99 word prompt: What women create
January 26, 2017 prompt: In 99 words (no more, no less) write a story using the theme, “women create.” It can be art, sewing, ideas, babies. What is at the heart of women as creators? Go where the prompt takes you.
Rarely do I find it necessary to preface my 99 word entry, but I believe a bit of history might be helpful.
In 1968, the guidance counselor called me into her office. She had to step out for a minute, so I took the opportunity to look over my file.
She stormed in and using a firm, scolding voice, said, “You have no right to look at that.”
“It’s about me. That gives me the right,” I told her.
She grabbed it out of my hand and said, “You’re smart but no genius.”
That’s not what the file said, but why start an argument? I wanted out of her office as fast as possible, not an appointment with the principal.
From the little I’d read, it detailed the life of a girl whose work didn’t match her potential. At that time, no one knew there was a condition called dyslexia.
“Why am I here?” I asked.
“To talk about your future. I see you’ve been accepted into a university. That’s a good place to find a husband.”
“I don’t want to get married.”
“If you’re looking for a career, you can be a nurse, teacher, stewardess or secretary.”
Flash forward 3 – 5 years: I was a hippie for a short time and a feminist in 1972. I remember what it meant to be sexually harassed, not just at work, but by hippies calling me “prude” because I wouldn’t sleep with everyone who wanted me. How could it be called free love if people tried to shame you into doing it?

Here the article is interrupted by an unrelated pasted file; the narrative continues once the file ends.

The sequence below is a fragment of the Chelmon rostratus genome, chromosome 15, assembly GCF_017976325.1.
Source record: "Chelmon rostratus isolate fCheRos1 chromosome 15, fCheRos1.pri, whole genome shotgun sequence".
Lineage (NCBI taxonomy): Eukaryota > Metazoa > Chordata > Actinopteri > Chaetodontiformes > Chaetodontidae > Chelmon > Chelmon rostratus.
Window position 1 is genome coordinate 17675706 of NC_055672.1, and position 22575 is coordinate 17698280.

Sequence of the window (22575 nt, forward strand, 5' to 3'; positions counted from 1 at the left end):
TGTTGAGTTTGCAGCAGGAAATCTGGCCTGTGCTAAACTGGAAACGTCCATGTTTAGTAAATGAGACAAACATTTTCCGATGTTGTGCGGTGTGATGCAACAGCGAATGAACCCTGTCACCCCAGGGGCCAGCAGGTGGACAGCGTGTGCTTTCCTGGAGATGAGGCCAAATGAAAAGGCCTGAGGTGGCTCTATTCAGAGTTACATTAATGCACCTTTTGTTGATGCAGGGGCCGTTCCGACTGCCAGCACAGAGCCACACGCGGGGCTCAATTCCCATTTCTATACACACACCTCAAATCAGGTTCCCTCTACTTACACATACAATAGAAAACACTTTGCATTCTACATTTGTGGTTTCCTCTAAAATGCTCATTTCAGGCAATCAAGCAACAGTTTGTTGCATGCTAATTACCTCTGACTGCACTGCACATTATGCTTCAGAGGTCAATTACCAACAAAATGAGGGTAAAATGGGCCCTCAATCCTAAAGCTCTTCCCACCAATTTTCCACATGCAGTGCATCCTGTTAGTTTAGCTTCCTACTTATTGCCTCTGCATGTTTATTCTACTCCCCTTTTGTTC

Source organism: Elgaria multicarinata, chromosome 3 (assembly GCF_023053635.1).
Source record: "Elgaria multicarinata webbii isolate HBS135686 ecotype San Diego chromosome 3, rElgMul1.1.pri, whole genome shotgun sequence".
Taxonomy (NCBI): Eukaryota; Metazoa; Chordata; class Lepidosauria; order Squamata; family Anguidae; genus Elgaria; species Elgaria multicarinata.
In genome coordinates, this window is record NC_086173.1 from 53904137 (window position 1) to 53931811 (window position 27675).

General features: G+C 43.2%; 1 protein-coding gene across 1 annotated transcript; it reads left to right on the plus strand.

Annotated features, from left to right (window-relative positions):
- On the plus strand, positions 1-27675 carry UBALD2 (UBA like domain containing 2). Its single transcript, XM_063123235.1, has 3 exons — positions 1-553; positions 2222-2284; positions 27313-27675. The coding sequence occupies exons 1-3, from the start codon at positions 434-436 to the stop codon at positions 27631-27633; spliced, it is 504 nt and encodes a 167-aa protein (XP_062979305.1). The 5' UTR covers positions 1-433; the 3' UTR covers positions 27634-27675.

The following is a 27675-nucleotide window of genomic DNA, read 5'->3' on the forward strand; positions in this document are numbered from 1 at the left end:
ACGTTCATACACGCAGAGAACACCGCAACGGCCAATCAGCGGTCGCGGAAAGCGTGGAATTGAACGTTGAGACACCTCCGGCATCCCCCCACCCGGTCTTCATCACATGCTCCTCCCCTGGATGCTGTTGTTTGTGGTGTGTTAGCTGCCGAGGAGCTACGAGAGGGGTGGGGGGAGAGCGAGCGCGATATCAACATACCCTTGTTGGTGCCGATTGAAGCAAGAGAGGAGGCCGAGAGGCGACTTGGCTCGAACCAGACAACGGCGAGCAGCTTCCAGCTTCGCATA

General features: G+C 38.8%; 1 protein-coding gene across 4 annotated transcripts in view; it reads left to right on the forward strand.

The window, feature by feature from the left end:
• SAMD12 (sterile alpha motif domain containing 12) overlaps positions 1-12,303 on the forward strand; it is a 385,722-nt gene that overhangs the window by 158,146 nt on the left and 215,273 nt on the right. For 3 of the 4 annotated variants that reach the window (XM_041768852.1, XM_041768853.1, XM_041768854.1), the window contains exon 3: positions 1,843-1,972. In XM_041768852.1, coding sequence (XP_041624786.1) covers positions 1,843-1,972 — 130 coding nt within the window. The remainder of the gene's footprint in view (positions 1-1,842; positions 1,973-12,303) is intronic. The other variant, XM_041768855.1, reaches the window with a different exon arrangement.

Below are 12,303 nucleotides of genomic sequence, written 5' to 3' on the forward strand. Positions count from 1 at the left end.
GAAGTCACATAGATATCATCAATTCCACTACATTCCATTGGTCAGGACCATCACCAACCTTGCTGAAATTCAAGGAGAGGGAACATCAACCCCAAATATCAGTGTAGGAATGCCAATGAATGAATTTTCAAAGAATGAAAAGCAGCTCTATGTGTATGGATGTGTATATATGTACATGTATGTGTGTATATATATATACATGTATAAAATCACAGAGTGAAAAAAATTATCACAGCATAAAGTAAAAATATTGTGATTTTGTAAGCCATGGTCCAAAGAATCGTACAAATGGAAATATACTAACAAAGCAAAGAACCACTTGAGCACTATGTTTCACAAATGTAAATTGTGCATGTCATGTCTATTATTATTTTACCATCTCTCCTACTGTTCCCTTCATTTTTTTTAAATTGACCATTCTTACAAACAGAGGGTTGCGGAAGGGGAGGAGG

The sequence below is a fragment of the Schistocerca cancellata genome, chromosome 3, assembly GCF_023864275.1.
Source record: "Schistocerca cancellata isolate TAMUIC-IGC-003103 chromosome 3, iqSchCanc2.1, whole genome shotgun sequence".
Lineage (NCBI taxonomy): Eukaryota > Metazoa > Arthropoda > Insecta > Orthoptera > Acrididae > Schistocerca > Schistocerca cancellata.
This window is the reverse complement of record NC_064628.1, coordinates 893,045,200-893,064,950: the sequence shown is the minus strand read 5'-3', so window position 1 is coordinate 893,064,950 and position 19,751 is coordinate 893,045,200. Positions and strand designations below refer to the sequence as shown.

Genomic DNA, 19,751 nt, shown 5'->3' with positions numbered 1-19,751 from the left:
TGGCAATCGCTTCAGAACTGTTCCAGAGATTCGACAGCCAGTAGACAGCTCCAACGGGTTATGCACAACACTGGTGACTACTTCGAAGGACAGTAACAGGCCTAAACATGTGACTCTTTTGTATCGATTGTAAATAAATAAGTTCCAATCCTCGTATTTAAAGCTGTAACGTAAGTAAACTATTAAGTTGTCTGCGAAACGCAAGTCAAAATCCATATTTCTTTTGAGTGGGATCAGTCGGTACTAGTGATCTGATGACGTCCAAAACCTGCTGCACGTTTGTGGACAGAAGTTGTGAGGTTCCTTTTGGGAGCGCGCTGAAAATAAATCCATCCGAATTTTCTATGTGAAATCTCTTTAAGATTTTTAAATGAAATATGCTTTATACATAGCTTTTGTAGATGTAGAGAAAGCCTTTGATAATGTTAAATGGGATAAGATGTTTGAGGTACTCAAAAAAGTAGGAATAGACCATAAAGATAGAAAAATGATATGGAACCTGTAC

In the 1980’s, women began to break through the “glass ceiling,” the invisible barrier keeping us from the higher level jobs. Sexual harassment was no longer tolerated and the feminist movement believed we were well on our way to victory. At the same time, toy companies came up with the idea of pink toys for girls and blue for boys.
Over the years I’ve watched the pendulum swing from women being forced to stay at home to women being forced to continue working in order for the family to make ends meet. This isn’t equality, it’s simply another form of subjugation.
Proudly I raised my flag, “Feminists unite.”
A matronly woman smiled, walking over to greet me. “What did the women of Egypt in the 1950’s, Iran in the 1970’s and the USA in the 1940’s have in common?”
“They wanted equal rights?”
“They had more rights than at any other moment in their history. Those rights were taken away overnight,” she said. “Remember Mileva Marić?”
“Einstein’s first wife, a physicist. She deserved equal credit for his work. What women create, men will take. Until all men recognize that women are equally as important, we will never have equality.”